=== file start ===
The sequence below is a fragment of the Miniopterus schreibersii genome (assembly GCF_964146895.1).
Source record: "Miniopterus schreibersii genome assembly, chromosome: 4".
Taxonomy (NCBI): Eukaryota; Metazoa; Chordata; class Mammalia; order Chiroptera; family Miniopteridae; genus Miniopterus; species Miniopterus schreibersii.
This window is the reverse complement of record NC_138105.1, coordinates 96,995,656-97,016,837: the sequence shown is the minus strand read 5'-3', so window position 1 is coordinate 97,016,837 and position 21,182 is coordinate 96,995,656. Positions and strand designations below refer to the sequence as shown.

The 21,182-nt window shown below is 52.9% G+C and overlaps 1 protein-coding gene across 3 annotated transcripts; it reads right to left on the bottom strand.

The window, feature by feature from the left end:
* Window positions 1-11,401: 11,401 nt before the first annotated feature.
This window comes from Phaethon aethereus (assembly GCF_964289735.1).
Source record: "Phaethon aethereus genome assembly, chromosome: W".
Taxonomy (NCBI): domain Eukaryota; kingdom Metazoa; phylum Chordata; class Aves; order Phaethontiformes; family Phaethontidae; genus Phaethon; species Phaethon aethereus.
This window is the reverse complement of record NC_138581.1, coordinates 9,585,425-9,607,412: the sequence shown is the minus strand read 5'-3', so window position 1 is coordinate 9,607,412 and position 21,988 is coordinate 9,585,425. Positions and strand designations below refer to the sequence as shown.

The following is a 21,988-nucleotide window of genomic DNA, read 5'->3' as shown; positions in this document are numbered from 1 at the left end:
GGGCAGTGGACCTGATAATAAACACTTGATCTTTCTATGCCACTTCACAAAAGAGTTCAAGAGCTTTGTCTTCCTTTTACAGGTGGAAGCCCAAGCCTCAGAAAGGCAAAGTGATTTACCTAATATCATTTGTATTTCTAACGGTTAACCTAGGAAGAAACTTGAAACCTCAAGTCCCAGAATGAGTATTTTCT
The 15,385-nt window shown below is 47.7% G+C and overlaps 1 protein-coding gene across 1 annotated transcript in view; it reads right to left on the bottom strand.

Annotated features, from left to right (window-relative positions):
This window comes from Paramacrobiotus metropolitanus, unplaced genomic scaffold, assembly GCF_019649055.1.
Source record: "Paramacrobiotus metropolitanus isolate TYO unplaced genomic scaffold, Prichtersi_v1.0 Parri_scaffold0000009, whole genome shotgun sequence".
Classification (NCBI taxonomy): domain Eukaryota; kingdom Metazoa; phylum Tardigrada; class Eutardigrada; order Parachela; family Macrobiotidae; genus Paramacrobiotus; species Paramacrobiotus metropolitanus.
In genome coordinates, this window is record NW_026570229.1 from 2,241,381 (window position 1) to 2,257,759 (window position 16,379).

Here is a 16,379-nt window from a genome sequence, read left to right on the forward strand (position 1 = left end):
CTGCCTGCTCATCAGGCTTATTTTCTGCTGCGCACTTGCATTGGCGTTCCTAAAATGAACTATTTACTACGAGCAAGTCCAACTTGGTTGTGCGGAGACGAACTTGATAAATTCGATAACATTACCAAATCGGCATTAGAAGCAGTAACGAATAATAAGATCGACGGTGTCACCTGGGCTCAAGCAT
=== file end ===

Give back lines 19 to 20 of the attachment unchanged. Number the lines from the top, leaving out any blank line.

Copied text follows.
In genome coordinates, this window is record NW_026570229.1 from 2,241,381 (window position 1) to 2,257,759 (window position 16,379).

Here is a 16,379-nt window from a genome sequence, read left to right on the forward strand (position 1 = left end):